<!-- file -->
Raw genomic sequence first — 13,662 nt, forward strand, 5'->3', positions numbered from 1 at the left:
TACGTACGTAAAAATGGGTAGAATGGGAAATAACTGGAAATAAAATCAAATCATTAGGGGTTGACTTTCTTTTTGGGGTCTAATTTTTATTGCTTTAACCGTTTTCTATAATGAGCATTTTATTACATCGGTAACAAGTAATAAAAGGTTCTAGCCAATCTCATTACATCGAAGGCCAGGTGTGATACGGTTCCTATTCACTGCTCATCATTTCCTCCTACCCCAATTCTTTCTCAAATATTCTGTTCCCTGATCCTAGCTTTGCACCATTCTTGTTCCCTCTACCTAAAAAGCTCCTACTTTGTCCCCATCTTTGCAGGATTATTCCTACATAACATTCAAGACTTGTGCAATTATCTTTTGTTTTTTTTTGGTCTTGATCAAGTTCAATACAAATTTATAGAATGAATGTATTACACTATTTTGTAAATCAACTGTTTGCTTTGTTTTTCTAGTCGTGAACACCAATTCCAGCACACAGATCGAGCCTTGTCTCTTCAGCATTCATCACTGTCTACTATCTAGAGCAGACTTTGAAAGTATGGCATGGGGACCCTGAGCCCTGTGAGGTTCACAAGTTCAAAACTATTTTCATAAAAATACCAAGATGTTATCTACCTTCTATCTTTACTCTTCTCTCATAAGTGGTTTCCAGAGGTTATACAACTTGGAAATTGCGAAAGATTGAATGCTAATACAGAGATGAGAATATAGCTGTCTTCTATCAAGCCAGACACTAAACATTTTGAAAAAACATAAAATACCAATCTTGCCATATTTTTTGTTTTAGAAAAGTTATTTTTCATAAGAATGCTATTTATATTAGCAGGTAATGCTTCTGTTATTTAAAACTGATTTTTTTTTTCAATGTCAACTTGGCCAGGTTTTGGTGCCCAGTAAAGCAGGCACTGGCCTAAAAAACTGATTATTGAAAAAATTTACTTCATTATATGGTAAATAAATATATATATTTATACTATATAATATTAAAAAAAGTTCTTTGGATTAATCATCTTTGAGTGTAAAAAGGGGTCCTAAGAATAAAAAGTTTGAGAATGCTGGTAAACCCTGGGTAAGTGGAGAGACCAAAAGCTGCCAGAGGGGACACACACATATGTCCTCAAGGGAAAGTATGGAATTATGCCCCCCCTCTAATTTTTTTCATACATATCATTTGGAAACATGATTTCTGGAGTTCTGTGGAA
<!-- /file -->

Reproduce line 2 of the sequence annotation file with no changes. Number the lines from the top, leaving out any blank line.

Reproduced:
TACGTACGTAAAAATGGGTAGAATGGGAAATAACTGGAAATAAAATCAAATCATTAGGGGTTGACTTTCTTTTTGGGGTCTAATTTTTATTGCTTTAACCGTTTTCTATAATGAGCATTTTATTACATCGGTAACAAGTAATAAAAGGTTCTAGCCAATCTCATTACATCGAAGGCCAGGTGTGATACGGTTCCTATTCACTGCTCATCATTTCCTCCTACCCCAATTCTTTCTCAAATATTCTGTTCCCTGATCCTAGCTTTGCACCATTCTTGTTCCCTCTACCTAAAAAGCTCCTACTTTGTCCCCATCTTTGCAGGATTATTCCTACATAACATTCAAGACTTGTGCAATTATCTTTTGTTTTTTTTTGGTCTTGATCAAGTTCAATACAAATTTATAGAATGAATGTATTACACTATTTTGTAAATCAACTGTTTGCTTTGTTTTTCTAGTCGTGAACACCAATTCCAGCACACAGATCGAGCCTTGTCTCTTCAGCATTCATCACTGTCTACTATCTAGAGCAGACTTTGAAAGTATGGCATGGGGACCCTGAGCCCTGTGAGGTTCACAAGTTCAAAACTATTTTCATAAAAATACCAAGATGTTATCTACCTTCTATCTTTACTCTTCTCTCATAAGTGGTTTCCAGAGGTTATACAACTTGGAAATTGCGAAAGATTGAATGCTAATACAGAGATGAGAATATAGCTGTCTTCTATCAAGCCAGACACTAAACATTTTGAAAAAACATAAAATACCAATCTTGCCATATTTTTTGTTTTAGAAAAGTTATTTTTCATAAGAATGCTATTTATATTAGCAGGTAATGCTTCTGTTATTTAAAACTGATTTTTTTTTTCAATGTCAACTTGGCCAGGTTTTGGTGCCCAGTAAAGCAGGCACTGGCCTAAAAAACTGATTATTGAAAAAATTTACTTCATTATATGGTAAATAAATATATATATTTATACTATATAATATTAAAAAAAGTTCTTTGGATTAATCATCTTTGAGTGTAAAAAGGGGTCCTAAGAATAAAAAGTTTGAGAATGCTGGTAAACCCTGGGTAAGTGGAGAGACCAAAAGCTGCCAGAGGGGACACACACATATGTCCTCAAGGGAAAGTATGGAATTATGCCCCCCCTCTAATTTTTTTCATACATATCATTTGGAAACATGATTTCTGGAGTTCTGTGGAA